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Congress Wants Privacy Issues Addressed With Google Glass



Eight Congressmen on the Bipartisan Congressional Privacy Caucus have sent a letter to Google asking the Internet search giant to address privacy concerns and questions surrounding the use of Google Glass by June 14th. Congress wants to know how Google will address privacy issues for users and owners of Google Glass, as well as for non-users or non-owners when they are around users of Google Glass.

Google Glass has become a hot topic of debate over privacy and security recently as it is a new form of technology that the public doesn’t quite yet understand and because the wearable computing technology comes with cameras and microphones that can discretely record conversations, film videos, and capture images. Unlike the use of a traditional phone, camera, or other recording instrument, bystanders may not know that they are being photographed, filmed, or recorded by users of Glass as the recording can be activated at any time and it is more discrete–you can instantly spot a photographer in a room, but you may not be able to tell if you’re being photographed by Glass.

gg3The big concern here is for people who may not be Glass users. Glass users probably already know the privacy and security risks involved and probably have to agree to some fine print before using Glass. However, if you’re sitting with Glass users, you may not know what your rights to privacy are, and you may find yourself the subject of a candid photograph captured by a Glass owner. Moreover, as Glass can upload these captured images to Google’s servers for archival, sharing, and storage, it’s unclear what rights Google will have on that image that you may not be aware was taken of you.

These Congressional leaders are asking Google to give information on how it will prevent unintentional data collection from Glass users as well as from bystanders who may be surrounded by Glass users. In the past, Google had to make a $7 million settlement in the U.S. over privacy concerns that it was collecting data from unprotected WiFi networks. Though Google said it wasn’t doing any evil with that information, a string of privacy concerns erupted in the U.S. and worldwide against the Internet search giant, and it looks like Congress wants to be proactive and prevent a similar incident with Glass.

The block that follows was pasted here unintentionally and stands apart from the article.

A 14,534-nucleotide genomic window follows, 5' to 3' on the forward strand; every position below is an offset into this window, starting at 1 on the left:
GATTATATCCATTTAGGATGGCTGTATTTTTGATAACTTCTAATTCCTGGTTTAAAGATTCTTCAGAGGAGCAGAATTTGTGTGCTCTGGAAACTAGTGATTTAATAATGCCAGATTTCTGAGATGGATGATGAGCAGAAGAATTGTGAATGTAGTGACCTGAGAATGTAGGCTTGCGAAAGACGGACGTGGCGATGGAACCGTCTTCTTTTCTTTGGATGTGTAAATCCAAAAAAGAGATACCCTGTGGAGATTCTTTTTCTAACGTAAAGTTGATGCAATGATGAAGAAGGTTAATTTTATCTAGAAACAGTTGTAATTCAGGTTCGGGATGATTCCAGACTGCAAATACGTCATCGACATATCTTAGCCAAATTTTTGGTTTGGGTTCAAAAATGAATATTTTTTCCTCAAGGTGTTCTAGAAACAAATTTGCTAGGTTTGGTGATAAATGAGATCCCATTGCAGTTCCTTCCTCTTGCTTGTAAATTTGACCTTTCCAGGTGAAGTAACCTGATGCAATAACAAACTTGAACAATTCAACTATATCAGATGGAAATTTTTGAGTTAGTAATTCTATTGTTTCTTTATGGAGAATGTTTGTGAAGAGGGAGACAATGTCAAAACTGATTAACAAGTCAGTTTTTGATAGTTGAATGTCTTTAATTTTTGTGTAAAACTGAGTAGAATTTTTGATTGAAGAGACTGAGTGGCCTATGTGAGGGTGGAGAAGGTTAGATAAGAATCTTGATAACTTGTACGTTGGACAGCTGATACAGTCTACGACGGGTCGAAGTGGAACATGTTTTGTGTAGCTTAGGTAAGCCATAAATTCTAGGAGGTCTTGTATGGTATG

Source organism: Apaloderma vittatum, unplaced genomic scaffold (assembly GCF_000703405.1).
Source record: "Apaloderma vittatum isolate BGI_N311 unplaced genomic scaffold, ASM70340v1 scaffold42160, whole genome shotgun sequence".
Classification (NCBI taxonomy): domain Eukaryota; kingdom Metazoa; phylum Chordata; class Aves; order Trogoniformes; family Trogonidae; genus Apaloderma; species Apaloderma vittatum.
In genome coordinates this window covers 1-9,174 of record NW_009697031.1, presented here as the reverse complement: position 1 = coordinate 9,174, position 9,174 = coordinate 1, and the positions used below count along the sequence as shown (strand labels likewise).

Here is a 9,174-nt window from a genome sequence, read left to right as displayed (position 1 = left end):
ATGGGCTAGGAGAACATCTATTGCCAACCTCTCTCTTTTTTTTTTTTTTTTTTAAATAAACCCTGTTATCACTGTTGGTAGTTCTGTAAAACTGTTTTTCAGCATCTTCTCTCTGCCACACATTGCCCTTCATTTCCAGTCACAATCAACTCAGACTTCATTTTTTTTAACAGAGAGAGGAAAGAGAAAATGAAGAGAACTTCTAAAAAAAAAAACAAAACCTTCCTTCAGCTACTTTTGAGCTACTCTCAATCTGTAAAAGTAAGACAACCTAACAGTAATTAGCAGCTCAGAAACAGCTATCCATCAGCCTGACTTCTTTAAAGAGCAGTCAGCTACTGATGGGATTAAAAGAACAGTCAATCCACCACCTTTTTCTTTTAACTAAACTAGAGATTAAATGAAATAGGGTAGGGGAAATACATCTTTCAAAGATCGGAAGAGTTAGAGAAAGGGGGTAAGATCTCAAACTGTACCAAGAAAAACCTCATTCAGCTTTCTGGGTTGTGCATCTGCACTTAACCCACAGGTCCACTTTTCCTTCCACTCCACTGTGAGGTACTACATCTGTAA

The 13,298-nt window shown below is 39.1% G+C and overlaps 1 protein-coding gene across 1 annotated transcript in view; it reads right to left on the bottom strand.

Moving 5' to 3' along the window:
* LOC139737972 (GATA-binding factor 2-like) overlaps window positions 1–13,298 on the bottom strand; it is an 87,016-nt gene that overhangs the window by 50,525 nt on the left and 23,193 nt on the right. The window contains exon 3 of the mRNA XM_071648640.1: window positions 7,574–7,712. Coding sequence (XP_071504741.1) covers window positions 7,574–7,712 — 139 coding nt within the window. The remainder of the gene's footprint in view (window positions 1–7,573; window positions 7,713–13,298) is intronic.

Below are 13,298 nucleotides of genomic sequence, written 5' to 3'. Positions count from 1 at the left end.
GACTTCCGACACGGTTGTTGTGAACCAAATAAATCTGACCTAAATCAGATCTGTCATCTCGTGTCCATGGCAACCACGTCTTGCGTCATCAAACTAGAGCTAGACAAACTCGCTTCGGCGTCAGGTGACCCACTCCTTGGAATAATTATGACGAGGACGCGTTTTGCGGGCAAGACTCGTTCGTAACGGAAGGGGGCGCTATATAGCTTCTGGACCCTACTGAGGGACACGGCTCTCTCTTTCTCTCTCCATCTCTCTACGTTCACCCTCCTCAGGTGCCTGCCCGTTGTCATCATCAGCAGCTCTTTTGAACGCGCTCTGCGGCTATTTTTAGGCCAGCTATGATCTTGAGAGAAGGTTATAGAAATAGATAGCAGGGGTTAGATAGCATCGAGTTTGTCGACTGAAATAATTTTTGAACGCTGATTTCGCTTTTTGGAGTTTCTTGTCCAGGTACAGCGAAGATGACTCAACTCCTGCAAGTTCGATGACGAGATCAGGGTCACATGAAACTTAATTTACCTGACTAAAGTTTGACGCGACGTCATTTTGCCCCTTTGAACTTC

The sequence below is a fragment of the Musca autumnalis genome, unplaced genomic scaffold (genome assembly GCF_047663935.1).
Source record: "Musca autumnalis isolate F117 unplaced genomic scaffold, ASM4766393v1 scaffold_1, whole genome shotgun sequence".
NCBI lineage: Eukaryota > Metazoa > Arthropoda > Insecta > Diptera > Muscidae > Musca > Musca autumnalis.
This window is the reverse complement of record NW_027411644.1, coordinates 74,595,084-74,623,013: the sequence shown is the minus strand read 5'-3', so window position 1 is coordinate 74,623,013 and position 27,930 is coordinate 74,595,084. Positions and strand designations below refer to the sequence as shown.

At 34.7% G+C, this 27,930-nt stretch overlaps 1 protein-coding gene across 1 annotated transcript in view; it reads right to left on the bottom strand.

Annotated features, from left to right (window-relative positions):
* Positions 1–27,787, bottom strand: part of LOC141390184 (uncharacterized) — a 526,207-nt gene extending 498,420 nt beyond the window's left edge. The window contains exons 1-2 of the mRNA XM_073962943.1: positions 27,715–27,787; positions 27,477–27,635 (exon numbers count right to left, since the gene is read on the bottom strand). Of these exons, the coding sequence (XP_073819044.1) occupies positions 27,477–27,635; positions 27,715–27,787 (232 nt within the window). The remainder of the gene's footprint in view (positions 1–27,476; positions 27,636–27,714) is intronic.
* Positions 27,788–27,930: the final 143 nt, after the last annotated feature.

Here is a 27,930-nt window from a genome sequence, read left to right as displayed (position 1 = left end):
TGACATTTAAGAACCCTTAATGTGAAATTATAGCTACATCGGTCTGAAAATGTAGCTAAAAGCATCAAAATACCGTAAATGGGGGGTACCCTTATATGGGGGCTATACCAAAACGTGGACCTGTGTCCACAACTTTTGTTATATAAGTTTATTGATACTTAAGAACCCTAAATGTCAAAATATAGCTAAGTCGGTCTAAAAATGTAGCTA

Another concern that Congress wants addressed is with facial recognition. The letter asks, “Is it true that this product would be able to use Facial Recognition Technology to unveil personal information about whomever and even some inanimate objects that the user is viewing?”

Google had demonstrated at its developer Google I/O conference that it uses its knowledge graph to quickly identify faces for automated photo editing and it could also add hash tags and labels to unlabeled photographs based on analyzing an image for popular landmarks, like the Eiffel Tower.

With Glass, Google will be tasked with educating consumers on the risks, rewards, and benefits to the technology. A similar backlash occurred in the early 2000s with smartphones when cameras on phones started becoming popular. Manufacturers at the time had to create a phone version with a camera to appease consumers and another model without a camera for government and enterprise use. Today, cameras are welcomed on phones as it allows users to quickly document and archive working documents as a replacement for a scanner, and front-facing cameras are enabling mobile workers to collaborate with each other through video calling. As users become comfortable with technology, the rules and etiquette will change, and it’s up to Google to help define what those rules are at this stage through education and making people feel comfortable with the technology.

Glass is expected to arrive for consumers in 2014, later than what Google had initially promised.

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